I mentioned last post that Hailey became very sick and that I took her to the children's emergency room. What I didn't mention was how she got better, beyond the medicine.
Her airways closed up the more agitated she became on our 20-minute drive to the hospital. By the time we arrived, tears were streaming down my face and my arms were tense. Her carseat is still rear-facing and I couldn't see how she looked. I pulled into a parking spot as close to the entrance as I could, slammed the gear into park and dove into the back seat of the van. She was wailing, barking coughs, and inhaling these acute, shallow breaths. I scooped her up into my arms, grabbed the diaper bag and RAN up to the doors.
When I arrived, I noticed that Hailey had calmed down remarkably. Her breathing was still distressed, but she was in my arms. Holding her was helping her breathe.
We still had to hold a mask with epinephrine vapours to her face and give her a steroid to help her lungs ride out the virus, but she was almost fine when I held her.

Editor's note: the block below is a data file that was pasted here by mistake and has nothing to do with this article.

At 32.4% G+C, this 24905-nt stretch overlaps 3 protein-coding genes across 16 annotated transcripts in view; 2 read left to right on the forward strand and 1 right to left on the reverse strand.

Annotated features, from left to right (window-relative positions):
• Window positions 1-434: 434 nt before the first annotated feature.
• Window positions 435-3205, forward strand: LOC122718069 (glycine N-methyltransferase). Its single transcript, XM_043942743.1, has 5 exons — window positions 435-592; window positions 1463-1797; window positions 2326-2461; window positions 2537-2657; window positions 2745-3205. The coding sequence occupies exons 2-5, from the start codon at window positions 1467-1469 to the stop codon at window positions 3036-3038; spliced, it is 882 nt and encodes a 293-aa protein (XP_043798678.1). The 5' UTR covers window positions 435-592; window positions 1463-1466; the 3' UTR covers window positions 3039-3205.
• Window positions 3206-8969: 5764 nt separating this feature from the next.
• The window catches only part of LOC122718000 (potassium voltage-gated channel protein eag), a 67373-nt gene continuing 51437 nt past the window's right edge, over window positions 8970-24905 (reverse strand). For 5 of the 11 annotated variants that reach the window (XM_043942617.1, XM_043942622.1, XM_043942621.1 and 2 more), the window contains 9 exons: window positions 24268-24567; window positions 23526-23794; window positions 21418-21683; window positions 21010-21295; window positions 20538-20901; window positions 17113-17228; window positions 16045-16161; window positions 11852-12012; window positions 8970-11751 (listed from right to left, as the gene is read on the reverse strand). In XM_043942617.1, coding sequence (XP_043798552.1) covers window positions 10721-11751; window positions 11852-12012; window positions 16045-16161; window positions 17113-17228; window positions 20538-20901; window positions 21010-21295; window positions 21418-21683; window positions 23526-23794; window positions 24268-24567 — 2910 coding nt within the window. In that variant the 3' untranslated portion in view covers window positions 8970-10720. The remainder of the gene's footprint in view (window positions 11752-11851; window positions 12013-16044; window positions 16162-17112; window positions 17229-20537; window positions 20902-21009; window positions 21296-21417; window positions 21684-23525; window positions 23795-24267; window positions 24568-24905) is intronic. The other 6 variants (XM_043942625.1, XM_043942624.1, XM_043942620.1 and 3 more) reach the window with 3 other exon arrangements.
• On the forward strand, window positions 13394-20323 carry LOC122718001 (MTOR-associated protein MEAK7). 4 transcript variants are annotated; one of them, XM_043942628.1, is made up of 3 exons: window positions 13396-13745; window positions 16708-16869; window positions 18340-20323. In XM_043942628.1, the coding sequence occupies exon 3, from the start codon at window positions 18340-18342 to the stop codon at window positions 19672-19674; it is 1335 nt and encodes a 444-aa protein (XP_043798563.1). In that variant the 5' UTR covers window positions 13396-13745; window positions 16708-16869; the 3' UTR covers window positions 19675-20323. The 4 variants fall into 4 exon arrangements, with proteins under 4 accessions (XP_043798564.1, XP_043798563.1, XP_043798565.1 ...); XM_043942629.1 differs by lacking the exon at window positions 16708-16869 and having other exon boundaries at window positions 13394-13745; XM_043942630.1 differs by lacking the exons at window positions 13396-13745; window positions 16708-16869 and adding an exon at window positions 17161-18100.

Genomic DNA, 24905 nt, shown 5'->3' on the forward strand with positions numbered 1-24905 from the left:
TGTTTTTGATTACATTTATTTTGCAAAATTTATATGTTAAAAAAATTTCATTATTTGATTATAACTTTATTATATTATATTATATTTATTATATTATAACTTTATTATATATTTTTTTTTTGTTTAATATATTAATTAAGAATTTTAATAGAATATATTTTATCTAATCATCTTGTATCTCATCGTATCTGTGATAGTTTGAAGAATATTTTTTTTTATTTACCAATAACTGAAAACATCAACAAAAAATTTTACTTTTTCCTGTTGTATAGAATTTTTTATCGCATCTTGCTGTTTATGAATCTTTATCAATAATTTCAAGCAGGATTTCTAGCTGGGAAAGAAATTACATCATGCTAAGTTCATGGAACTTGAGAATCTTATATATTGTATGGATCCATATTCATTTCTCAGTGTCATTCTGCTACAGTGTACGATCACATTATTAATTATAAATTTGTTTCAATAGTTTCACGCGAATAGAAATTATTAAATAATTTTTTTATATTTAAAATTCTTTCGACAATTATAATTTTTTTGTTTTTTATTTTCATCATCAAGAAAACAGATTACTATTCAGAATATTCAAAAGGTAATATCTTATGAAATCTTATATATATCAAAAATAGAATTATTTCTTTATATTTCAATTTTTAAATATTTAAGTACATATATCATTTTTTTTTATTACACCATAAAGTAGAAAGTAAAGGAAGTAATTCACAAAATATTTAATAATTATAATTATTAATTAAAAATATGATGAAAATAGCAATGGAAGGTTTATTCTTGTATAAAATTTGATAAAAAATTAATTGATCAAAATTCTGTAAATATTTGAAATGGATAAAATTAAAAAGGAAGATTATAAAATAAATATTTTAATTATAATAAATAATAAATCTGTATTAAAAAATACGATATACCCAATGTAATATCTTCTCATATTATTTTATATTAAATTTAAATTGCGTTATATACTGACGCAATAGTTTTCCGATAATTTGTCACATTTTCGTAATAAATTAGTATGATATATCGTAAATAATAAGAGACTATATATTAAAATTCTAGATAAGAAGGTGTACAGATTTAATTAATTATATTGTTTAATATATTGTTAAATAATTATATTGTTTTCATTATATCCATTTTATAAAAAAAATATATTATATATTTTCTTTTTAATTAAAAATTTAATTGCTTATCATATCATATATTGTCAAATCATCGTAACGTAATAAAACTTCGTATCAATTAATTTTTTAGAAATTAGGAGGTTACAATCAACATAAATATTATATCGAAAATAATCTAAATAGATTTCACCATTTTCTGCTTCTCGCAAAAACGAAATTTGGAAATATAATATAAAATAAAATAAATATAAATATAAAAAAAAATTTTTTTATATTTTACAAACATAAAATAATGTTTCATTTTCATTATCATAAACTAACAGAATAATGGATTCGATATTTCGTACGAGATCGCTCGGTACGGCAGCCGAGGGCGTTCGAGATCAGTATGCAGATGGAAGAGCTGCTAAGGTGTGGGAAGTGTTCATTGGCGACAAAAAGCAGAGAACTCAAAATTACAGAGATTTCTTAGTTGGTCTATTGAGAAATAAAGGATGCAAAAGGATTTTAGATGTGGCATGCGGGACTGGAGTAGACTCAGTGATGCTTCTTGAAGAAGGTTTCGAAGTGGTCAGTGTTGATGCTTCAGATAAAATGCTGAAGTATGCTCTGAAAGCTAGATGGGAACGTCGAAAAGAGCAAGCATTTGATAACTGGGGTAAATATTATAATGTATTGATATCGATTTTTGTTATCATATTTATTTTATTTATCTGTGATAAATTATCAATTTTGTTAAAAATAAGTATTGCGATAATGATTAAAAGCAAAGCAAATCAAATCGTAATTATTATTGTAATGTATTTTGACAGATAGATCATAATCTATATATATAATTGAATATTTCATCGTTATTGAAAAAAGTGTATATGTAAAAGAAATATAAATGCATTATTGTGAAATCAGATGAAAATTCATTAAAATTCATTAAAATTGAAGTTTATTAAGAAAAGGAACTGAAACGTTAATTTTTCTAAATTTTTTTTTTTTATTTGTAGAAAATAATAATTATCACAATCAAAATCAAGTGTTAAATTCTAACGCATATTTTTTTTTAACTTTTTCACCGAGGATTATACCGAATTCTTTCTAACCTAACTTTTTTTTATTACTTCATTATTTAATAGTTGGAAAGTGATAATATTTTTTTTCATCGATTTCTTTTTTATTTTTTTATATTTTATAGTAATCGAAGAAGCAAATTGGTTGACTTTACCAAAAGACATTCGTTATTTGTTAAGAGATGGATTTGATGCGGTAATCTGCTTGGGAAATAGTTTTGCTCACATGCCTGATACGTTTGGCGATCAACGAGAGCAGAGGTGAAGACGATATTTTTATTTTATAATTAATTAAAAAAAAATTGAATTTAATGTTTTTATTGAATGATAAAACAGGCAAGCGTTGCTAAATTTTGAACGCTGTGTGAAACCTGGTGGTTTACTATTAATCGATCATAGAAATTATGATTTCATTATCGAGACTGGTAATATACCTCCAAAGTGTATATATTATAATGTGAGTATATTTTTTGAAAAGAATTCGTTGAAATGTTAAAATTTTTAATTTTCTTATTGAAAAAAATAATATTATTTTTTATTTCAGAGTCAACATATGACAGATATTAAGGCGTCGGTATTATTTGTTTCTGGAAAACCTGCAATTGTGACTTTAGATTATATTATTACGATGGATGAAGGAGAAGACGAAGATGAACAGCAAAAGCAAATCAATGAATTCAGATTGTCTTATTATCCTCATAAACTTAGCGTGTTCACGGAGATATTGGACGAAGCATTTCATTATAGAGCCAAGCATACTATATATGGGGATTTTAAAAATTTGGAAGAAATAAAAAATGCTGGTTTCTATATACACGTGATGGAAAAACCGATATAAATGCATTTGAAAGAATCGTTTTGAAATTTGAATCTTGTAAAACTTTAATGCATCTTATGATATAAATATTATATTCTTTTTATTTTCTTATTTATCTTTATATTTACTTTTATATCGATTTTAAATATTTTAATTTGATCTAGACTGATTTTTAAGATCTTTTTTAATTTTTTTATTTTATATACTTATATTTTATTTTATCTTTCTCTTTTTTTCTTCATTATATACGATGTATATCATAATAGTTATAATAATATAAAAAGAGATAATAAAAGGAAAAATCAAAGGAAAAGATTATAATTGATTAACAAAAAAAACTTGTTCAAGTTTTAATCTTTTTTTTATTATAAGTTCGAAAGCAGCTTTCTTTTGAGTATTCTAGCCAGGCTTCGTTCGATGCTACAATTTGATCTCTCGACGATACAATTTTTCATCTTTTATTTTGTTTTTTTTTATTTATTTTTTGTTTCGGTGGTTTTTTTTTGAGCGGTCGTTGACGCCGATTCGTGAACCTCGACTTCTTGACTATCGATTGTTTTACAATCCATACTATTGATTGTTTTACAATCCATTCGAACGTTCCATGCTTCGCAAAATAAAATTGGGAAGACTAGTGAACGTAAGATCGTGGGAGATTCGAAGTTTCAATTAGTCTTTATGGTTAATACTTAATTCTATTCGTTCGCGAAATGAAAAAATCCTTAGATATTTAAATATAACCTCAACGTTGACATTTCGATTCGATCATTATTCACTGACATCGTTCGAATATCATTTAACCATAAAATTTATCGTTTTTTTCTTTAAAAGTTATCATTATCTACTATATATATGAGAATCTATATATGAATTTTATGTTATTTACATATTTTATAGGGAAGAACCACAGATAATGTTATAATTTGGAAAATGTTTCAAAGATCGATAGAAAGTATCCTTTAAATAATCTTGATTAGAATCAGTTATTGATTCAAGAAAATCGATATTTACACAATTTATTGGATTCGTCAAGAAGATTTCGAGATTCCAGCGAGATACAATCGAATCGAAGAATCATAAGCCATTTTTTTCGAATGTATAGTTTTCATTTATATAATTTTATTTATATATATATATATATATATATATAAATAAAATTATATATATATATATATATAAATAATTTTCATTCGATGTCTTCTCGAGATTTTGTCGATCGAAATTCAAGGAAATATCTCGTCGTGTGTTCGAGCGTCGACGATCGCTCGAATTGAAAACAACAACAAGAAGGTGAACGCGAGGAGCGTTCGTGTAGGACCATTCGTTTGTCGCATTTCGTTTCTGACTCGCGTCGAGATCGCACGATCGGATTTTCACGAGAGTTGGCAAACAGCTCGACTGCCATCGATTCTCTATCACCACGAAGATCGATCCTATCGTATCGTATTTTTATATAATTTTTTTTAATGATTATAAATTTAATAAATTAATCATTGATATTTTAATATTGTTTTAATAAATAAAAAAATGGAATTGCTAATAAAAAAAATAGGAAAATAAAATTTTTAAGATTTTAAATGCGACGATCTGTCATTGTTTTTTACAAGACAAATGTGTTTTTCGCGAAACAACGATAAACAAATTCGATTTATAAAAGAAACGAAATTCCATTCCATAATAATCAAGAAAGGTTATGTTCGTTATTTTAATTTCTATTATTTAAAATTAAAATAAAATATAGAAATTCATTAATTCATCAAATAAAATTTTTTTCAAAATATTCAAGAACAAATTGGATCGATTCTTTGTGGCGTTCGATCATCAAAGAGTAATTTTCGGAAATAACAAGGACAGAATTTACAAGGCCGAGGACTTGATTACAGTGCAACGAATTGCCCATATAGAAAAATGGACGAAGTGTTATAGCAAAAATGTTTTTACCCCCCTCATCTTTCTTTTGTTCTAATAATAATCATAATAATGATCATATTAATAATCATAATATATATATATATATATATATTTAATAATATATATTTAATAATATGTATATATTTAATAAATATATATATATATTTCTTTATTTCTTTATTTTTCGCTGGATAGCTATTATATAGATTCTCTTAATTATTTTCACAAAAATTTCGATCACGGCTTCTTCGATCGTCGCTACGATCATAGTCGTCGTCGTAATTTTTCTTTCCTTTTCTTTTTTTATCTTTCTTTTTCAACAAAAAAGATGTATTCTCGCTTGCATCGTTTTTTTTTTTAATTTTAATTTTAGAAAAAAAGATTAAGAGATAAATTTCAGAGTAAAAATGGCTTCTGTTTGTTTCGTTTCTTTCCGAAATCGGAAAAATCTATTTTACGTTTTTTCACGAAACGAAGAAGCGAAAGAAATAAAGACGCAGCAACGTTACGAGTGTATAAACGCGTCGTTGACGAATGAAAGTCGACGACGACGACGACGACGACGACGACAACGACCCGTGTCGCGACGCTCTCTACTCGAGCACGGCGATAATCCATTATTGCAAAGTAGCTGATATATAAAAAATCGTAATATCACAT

Over the rest of the weekend, as Summer came down with it, Robin got a cough and Abby needed attention, the one thing that settled them all down was holding them in my arms.
Now, maybe this isn't an earth-shattering realization, but it meant something to me. My arms, my chest and neck could cuddle my girls better.
When Hailey and Robin were born premature and teensy, the nurses told me to hold them against my skin as much as possible to help them gain weight. The logic was that the comfort of my skin, the sound of my heartbeat and that little something extra--mama magic, if you will-- would help them grow. When Summer was born and learning to handle her new stomach and breast milk, she had difficulty processing it all. I held her up against my chest, all day long in a sling or in my arms. Without so much as a whimper, she was comforted and digested her new food source.
Abby has been having a tough time adjusting to school. I can't blame her: she goes six and a half hours every school day, she lives in a transitory state and with a third new sister, she's tired and the concept of institutionalization is strange to her. I get it. We talk, we help her understand, we go over her day and talk about the challenges. but you know what helps settle her little spirit most? Leaning into the space between my arm and torso to breathe and sigh quietly. Works every time.
Mama cuddles. The best conflict resolution, medicine, safe place to fall.